From School Library Journal
Grade 5–8—The Girl Who Saw Lions
is an enticing narrative told in two parallel stories that converge in a satisfying ending. Abela, who lives in Tanzania, has become an orphan due to AIDS. After her parents die, her uncle schemes her away from her loving but poor grandmother, with the idea of selling her for adoption in England. Meanwhile, Rosa, who lives with her mother in England, has never quite fit in at school. When she learns that her mother is thinking about adopting a child from Tanzania, she is resistant because it might break up the special bond that they share. It is obvious just a few chapters into the book that there is a connection between Rosa and Abela—two very different girls who at first are separated both physically and metaphorically by a thousand miles. Doherty takes on multiple complex subjects including female circumcision, child trafficking, cross-culture adoption, and the death of relatives. At times, the number of issues threatens to overwhelm the story, but, ultimately, patient readers will be rewarded.—Ernie Bond, Salisbury University, MD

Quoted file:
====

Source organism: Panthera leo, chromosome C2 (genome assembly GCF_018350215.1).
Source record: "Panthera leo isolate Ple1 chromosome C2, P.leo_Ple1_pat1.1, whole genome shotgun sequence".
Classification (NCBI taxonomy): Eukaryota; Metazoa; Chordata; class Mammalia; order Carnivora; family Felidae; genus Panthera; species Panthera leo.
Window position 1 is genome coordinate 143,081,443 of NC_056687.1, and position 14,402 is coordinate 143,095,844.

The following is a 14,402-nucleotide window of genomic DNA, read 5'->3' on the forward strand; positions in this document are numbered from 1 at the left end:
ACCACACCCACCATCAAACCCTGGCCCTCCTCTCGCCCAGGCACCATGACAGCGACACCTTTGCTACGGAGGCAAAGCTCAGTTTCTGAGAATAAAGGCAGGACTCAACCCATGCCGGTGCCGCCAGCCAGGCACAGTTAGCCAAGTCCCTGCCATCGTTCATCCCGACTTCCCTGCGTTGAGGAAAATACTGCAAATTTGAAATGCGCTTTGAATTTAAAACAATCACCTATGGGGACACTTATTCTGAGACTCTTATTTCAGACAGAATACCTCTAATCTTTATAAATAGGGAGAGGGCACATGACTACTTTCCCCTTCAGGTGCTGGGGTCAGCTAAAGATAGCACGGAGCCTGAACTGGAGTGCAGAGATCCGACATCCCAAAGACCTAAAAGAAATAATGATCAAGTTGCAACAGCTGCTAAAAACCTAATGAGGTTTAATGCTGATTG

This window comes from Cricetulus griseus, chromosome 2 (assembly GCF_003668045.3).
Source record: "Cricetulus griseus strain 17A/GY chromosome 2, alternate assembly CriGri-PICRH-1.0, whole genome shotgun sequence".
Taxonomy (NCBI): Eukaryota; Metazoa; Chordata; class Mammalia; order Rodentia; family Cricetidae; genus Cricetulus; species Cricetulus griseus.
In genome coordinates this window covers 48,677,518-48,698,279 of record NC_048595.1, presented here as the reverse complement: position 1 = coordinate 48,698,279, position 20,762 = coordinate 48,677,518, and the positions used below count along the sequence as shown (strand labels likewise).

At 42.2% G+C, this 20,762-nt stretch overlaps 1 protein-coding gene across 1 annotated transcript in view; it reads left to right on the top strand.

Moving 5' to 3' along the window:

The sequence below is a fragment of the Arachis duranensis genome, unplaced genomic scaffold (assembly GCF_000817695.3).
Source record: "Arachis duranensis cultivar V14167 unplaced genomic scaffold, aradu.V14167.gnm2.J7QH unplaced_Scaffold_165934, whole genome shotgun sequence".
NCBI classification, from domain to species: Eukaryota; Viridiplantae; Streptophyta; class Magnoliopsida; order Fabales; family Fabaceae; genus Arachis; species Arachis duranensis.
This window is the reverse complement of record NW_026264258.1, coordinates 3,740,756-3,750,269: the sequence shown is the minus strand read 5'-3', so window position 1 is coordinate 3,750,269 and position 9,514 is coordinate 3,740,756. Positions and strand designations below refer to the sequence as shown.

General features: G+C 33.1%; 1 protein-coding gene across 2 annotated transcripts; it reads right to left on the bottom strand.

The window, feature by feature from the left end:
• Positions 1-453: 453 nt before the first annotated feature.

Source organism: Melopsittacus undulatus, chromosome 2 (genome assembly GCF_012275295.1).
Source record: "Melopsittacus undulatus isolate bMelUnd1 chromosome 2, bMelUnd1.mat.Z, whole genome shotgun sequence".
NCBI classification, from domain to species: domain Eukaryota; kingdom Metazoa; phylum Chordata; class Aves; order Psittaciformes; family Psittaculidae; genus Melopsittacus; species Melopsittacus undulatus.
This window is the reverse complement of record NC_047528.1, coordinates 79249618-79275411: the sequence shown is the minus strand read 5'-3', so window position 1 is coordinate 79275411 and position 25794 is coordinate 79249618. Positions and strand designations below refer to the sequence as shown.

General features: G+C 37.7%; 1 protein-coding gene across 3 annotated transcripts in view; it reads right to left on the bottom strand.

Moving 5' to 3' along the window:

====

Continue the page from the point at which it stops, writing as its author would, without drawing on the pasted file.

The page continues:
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In a village in Tanzania, Africa, nine-year-old AIDS orphan Abela is tricked by her uncle into leaving her beloved grandmother and traveling on a forged passport to England. Once there, she finds herself locked up alone and in danger until she’s finally able to run away. In Sheffield, England, Rosa, 13, is blissfully happy with her loving single-parent mom until Mom decides to adopt a child: Is Rosa no longer good enough? Of course, it’s clear that the girls will eventually get together, but tension builds in their alternating narratives, which include many truly surprising twists and turns along the way. Most powerful is the contrast between the protected daughter in a safe family and the unwanted orphan sustained by memories of the loving village community she has lost. The parallel stories of unbearable sorrow and hope dramatize what family means. Grades 6-12. --Hazel Rochman